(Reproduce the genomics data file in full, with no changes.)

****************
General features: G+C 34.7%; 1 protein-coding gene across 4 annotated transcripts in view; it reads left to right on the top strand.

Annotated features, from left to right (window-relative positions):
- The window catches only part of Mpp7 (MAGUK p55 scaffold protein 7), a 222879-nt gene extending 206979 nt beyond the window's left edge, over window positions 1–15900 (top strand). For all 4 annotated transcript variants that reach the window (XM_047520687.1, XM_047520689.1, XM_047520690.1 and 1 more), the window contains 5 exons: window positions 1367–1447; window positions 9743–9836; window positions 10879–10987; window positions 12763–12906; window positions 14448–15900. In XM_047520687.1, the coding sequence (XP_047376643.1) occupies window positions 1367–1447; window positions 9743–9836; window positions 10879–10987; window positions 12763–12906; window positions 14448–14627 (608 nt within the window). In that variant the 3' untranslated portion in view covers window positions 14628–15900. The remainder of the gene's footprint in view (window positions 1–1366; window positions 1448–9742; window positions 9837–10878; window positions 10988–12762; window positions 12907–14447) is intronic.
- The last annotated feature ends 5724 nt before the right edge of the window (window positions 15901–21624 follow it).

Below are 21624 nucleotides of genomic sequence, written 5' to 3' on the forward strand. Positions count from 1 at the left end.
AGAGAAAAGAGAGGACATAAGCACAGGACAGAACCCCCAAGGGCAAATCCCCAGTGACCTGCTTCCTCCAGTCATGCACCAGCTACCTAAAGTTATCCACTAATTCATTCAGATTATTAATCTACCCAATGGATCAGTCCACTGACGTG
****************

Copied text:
General features: G+C 34.7%; 1 protein-coding gene across 4 annotated transcripts in view; it reads left to right on the top strand.

Annotated features, from left to right (window-relative positions):
- The window catches only part of Mpp7 (MAGUK p55 scaffold protein 7), a 222879-nt gene extending 206979 nt beyond the window's left edge, over window positions 1–15900 (top strand). For all 4 annotated transcript variants that reach the window (XM_047520687.1, XM_047520689.1, XM_047520690.1 and 1 more), the window contains 5 exons: window positions 1367–1447; window positions 9743–9836; window positions 10879–10987; window positions 12763–12906; window positions 14448–15900. In XM_047520687.1, the coding sequence (XP_047376643.1) occupies window positions 1367–1447; window positions 9743–9836; window positions 10879–10987; window positions 12763–12906; window positions 14448–14627 (608 nt within the window). In that variant the 3' untranslated portion in view covers window positions 14628–15900. The remainder of the gene's footprint in view (window positions 1–1366; window positions 1448–9742; window positions 9837–10878; window positions 10988–12762; window positions 12907–14447) is intronic.
- The last annotated feature ends 5724 nt before the right edge of the window (window positions 15901–21624 follow it).

Below are 21624 nucleotides of genomic sequence, written 5' to 3' on the forward strand. Positions count from 1 at the left end.
AGAGAAAAGAGAGGACATAAGCACAGGACAGAACCCCCAAGGGCAAATCCCCAGTGACCTGCTTCCTCCAGTCATGCACCAGCTACCTAAAGTTATCCACTAATTCATTCAGATTATTAATCTACCCAATGGATCAGTCCACTGACGTG